Small boats like kayaks and canoes may be covered under your homeowner’s policy as personal property. If you have a boat, you will need a separate boat insurance policy. You also need one for personal watercraft such as jet skis.

  • Boats – The costs of insurance will vary depending on the value of your boat and where you keep it. For a California Casualty property contract, the policy will cover up to $1,500 for boats and a trailer for 16 named perils but not for theft away from the residence.
    • If you’re transporting your boat on a car trailer, your auto insurance will likely cover any accidents.
      o If you are at fault for a car accident, your auto liability will extend coverage but there will be no physical damage coverage for the boat or trailer.
    • If you want physical damage coverage for the trailer, it needs to be added to the auto policy. If you want physical damage coverage for the boat, it needs to be included on the boat policy.
    • If your boat is parked at your house and is damaged, your homeowner’s insurance may cover it. Otherwise, your boat policy will cover accidents on the water.


  • Personal Watercraft – Your jet ski or other personal watercraft will need its own policy to protect you from vandalism, accidents, and liability for injuries to people riding your personal watercraft. This type of policy is available through the Agency Services division of California Casualty.



Rental Car Accidents

If you’re heading on vacation this summer, you might be driving a rental car. Your own auto insurance may cover a rental car, minus your deductible, or the credit card that you used to book the car may come with insurance. If not, you will want to make sure that you are covered by purchasing rental insurance through the rental car company. Here’s what you will need to think about.

  • Collision Damage or Loss Damage Waiver – Optional in many states, this type of coverage pays for the rental car if it is damaged or stolen. There usually is a deductible, for which you’re responsible. If your auto policy covers collision damage, make sure that it also covers “loss of use.” For a rental company, getting a car repaired in the shop means it loses the income it could be getting from renting the car. The rental company can charge you the daily rental rate for each day the vehicle is out of service.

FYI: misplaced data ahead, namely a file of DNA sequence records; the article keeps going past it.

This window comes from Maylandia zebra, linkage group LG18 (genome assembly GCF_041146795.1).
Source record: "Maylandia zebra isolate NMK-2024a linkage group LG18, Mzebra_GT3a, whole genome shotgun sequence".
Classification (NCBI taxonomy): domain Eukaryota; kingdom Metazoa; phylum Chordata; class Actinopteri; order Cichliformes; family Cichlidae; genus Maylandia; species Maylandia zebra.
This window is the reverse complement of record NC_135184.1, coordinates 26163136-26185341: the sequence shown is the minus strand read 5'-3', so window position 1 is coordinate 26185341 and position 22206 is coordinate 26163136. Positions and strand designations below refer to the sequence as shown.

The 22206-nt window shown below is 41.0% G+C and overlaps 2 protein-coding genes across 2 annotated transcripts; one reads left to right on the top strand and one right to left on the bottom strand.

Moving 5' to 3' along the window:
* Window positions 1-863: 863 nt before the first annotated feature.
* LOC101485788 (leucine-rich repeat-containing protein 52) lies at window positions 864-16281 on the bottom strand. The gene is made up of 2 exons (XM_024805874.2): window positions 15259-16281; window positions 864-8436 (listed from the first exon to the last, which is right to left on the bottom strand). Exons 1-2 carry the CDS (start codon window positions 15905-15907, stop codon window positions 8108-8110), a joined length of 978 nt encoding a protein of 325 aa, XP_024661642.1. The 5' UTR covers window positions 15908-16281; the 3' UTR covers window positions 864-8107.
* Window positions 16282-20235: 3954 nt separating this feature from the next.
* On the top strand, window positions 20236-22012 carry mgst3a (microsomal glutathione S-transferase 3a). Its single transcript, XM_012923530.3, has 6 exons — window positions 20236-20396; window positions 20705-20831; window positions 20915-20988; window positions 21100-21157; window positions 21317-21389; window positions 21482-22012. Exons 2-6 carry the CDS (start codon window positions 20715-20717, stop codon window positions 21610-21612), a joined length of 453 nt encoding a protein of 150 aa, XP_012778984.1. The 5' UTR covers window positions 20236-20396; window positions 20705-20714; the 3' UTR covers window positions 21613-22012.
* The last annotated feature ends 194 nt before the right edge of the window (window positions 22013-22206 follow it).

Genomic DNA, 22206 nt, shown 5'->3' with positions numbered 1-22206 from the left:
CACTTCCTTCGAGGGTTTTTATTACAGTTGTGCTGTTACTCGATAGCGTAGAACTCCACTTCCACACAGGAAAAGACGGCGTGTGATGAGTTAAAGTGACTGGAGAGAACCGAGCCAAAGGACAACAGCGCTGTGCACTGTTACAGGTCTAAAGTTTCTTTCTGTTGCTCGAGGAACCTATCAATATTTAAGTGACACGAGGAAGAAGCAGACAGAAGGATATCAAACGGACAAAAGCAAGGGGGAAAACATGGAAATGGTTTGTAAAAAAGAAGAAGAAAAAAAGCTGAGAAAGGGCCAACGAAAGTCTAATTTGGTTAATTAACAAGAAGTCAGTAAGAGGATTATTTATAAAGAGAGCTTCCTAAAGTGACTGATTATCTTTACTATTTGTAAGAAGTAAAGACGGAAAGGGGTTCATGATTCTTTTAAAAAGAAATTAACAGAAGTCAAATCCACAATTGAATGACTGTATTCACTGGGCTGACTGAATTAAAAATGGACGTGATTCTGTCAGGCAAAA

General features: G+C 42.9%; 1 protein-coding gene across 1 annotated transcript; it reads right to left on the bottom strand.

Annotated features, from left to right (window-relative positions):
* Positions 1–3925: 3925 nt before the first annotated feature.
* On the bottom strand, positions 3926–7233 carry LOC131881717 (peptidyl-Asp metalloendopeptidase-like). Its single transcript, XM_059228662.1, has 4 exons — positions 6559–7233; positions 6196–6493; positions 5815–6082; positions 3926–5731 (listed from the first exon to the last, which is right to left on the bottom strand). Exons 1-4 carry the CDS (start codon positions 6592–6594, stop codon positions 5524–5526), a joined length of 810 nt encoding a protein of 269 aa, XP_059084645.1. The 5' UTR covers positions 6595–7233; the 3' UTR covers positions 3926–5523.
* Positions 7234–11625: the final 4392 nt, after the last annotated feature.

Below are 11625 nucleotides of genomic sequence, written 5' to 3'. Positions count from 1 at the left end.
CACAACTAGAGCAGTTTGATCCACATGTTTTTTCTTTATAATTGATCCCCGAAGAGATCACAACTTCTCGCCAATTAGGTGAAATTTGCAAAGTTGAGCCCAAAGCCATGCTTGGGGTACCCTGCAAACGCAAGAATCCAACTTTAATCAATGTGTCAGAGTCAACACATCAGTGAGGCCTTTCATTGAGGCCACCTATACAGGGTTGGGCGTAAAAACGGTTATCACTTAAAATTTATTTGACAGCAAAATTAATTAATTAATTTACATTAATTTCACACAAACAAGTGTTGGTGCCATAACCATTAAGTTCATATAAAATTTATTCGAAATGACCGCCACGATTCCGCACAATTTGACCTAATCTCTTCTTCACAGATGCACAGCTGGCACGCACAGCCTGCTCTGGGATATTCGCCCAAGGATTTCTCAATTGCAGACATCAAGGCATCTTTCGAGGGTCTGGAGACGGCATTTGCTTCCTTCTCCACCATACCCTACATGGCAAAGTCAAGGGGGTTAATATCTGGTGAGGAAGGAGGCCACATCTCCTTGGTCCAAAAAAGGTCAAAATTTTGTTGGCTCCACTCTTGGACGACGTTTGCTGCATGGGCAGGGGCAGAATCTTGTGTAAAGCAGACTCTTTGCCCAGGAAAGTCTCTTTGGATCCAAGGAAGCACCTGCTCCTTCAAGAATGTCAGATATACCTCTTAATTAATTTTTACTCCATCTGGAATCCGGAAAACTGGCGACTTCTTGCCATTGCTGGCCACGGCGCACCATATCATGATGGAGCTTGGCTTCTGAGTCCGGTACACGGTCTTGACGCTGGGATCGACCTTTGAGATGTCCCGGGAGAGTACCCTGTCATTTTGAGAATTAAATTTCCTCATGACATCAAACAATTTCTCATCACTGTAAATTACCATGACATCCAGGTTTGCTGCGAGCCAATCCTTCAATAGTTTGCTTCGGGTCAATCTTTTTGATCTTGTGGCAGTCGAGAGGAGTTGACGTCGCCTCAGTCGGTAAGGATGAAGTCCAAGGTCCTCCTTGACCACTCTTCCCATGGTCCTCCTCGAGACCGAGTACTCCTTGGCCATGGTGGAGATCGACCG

• Personal Accident Insurance – This optional policy covers you, the driver, in the event of an accident, including ambulance transportation and medical bills.


  • Supplemental/Additional Liability Insurance – This optional policy covers the other driver and passengers whom you may injure in an accident. It also covers any property damage. You likely have liability on your own auto policy. Check to make sure the liability limit is enough. You can purchase supplemental liability insurance with the rental car company or get an umbrella policy from your current insurer.


  • Personal Effects Coverage – This optional policy covers your possessions if they are damaged, lost, or stolen, something your homeowner or renter’s policy may already cover.


Have a great, fun-filled summer!


This article is furnished by California Casualty, providing auto and home insurance to educators, law enforcement officers, firefighters, and nurses. Get a quote at 1.866.704.8614 or www.calcas.com.

Teach Your Kids Home Safety This Summer

Teach Your Kids Home Safety This Summer

School’s out, which means if your child is old enough, he or she may find themselves home alone without you. Navigating the house on their own, or with a babysitter, can definitely help kids build independence. However, you also want to make sure they’re safe.

For those times when your child may be home alone or with a babysitter, here’s a list of important summer safety tips.


Lesson 1: Basic First Aid

Decide what first aid your child may be capable of providing. If he or she gets a small cut or scrape, for example, your child can clean the wound and put on a band-aid.

What You Can Do: Prepare a first aid kit with those supplies that you would like him/her to use for such things as minor cuts, scrapes, and burns. Go over the items in the first aid kit and show your child how to use them. Then have your child role-play and practice with them. Discuss when they might need to call for help if the injury seems more serious than they can treat with the kit.

Pro Tip: If your child has a smartphone or device and is allowed to use it, download the Red Cross First Aid App.


Lesson 2: Fire Safety

Fire safety at home is important. Fires can be scary but even the sound of the smoke alarm can be frightening.